Thursday, October 27, 2011

The Most Wonderful Promise

  True Christianity stands in stark contrast to every other religion ever known. It did not take even the casual listener long to realize that the teaching and conduct of Jesus were poles apart from that of the scribes and Pharisees. They argued complex matters of the law, split religious hairs, and attempted to instruct the people in theological dogma that enslaved them in legalistic observances. In contrast, Jesus spoke with an authority that left no room for debate, even while it set men free. Moreover, the freedom He offered to all men was not based upon their ability to achieve it under His inspiration, but upon who He claimed to be what He would personally do for them that they could not possibly do for themselves.
  Startling promises about an unearthly dimension of existence fell continually from the lips of our Lord. In referring to heaven, Jesus used a term previously unknown: He called it "my Father's house." There He had dwelt in eternity past, there He would return, and there He promised to prepare a place of everlasting habitation for His followers.
  In the entire history of Israel not even one of her greatest prophets or kings had ever called God his "Father."  How dare this carpenter do so! In response to the rabbis' angry accusations and questions about His "Father," Jesus replied bluntly: "Ye are from beneath, I am from above; ye are of this world, I am not of this world" (John 8:23). Finally, but with great compassion, He solemnly warned those who rejected Him:

  "I go my way, and ye shall seek me, and shall die in your sins: whither I go, ye cannot come...for if ye believe not that I am he( Jehovah, the I AM of the burning bush, the Messiah, the Son of God), ye shall die in your sins." (John 8:21.24).

  Here was a man who authoritatively, yet graciously and humbly, claimed to be different from everyone else- God's one and only Son, who had come from heaven to visit earth on a special mission. He offered to make all men children of God and citizens of heaven. They could be 'born-again' if they would only believe in Him as the Savior of the world who had come to earth to die for their sins.
   Such unorthodox but convicting statements enraged the Jewish religious leaders. Recognizing that Jesus was claiming to be God, the rabbis unsuccessfully attempted several times to stone Him. Eventually, of course, they had Him crucified for this "blasphemy," unaware that they were thereby fulfilling the predictions of their own prophets that Israel would despise and put to death the Messiah the first time He came to His own people (Isaiah 53).
  Instead of presenting a religious philosophy, Christ offered Himself. Nor did He offer to point out the way to heaven or guide men there.  He claimed to be the one and only way to that place of bliss and joy that all men hoped somehow to reach when they died. And to that audacious claim He added yet another, even more astonishing and wonderful. It was a concept beyond the imagination-something that no religious leader had ever conceived of, much less dared to propose.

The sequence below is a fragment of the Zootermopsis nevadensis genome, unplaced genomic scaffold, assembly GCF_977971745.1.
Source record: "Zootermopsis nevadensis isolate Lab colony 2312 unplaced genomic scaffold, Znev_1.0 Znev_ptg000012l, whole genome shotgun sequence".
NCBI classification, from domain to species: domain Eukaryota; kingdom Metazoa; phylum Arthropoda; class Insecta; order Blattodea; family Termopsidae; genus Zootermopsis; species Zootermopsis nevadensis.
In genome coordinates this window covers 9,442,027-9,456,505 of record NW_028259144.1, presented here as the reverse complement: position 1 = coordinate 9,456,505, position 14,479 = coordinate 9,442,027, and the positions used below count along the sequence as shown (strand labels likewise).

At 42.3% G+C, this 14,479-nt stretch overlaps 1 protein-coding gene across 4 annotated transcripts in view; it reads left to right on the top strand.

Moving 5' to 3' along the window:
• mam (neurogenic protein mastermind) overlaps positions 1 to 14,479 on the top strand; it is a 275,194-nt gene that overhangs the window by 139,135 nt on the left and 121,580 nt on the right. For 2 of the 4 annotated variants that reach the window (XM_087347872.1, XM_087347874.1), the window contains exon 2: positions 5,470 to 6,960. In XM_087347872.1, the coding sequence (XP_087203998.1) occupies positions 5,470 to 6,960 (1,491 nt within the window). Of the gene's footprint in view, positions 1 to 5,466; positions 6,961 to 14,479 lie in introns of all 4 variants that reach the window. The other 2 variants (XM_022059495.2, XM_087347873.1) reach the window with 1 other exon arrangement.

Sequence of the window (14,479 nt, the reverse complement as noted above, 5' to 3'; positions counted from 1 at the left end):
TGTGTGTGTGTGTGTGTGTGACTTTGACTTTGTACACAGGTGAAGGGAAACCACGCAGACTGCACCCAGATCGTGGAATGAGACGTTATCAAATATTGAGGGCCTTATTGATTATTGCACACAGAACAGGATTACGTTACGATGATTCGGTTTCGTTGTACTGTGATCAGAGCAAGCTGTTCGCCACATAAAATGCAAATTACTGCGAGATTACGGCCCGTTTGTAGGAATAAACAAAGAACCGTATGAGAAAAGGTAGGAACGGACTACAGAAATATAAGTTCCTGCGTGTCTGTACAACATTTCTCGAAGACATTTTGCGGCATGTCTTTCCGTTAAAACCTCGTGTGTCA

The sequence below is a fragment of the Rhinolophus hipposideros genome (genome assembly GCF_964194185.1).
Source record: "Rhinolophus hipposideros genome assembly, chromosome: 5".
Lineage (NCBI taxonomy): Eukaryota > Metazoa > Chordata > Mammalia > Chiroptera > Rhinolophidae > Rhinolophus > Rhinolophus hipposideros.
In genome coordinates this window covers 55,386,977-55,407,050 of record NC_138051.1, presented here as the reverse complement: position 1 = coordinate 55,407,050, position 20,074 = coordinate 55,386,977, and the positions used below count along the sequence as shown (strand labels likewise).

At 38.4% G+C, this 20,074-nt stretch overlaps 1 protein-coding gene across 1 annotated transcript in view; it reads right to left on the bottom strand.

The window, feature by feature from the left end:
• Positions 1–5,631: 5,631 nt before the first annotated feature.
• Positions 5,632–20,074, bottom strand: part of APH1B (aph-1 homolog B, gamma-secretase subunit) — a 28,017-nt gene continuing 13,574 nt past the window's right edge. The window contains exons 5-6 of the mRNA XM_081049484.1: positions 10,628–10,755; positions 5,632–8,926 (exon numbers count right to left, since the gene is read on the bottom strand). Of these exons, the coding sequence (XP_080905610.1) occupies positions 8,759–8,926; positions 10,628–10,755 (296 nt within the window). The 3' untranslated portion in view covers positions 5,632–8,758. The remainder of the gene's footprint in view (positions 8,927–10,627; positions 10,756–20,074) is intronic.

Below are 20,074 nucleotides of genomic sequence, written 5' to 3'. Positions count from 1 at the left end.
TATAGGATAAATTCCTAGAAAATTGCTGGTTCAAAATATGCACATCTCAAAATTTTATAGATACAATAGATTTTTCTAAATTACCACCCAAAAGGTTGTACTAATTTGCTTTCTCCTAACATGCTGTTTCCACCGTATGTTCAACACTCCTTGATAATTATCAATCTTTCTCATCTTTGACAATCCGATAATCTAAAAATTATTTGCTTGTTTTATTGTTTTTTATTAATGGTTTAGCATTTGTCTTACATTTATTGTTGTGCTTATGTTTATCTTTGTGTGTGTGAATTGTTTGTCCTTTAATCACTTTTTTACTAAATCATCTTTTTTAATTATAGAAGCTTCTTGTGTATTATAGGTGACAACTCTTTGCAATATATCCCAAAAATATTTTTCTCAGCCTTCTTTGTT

The heaven Jesus referred to as His "Father's house of many mansions" was no mere paradise where He would only welcome His followers' disembodied spirits after they died.  On the contrary, He assured them that one day very soon He would take them there alive and bodily. And even if they died before His return, he would resurrect their bodies and completely transform them.  As we have already noted, the Christian's heaven is not only a place but a higher state of being in glorified spiritual yet tangible bodies in the very presence of Christ for eternity.

  Let not your heart be troubled: ye believe in God, believe also in me. In my Father's house are many mansions: if it were not so, I would have told you. I go to prepare a place for you.  And if I go and prepare a place for you, I will come again, and receive you unto myself; that where I am, there ye may be also. (John 14:1-3)

  What an incredible promise! It filled their hearts with joy and wonder, but it also raised so many new questions that they were afraid to ask. Where was His "Father's house." and how would He take them there? How long would their Lord need to "prepare" those mansions for them in heaven? Knowing His miraculous power the disciples could not have thought it would take much time.
  There can be no doubt that the early church expected Christ to "come again" very soon to take them back to His heavenly home. This was the great hope that sustained them through the persecution and trials that came on the heels of His departure from this earth. And if they should be martyred first, which seemed more than likely in those days, they knew they would be instantly in His presence though their bodies would temporarily be left behind.

(Excerpt from Dave Hunt's book: "Whatever Happened to Heaven.")

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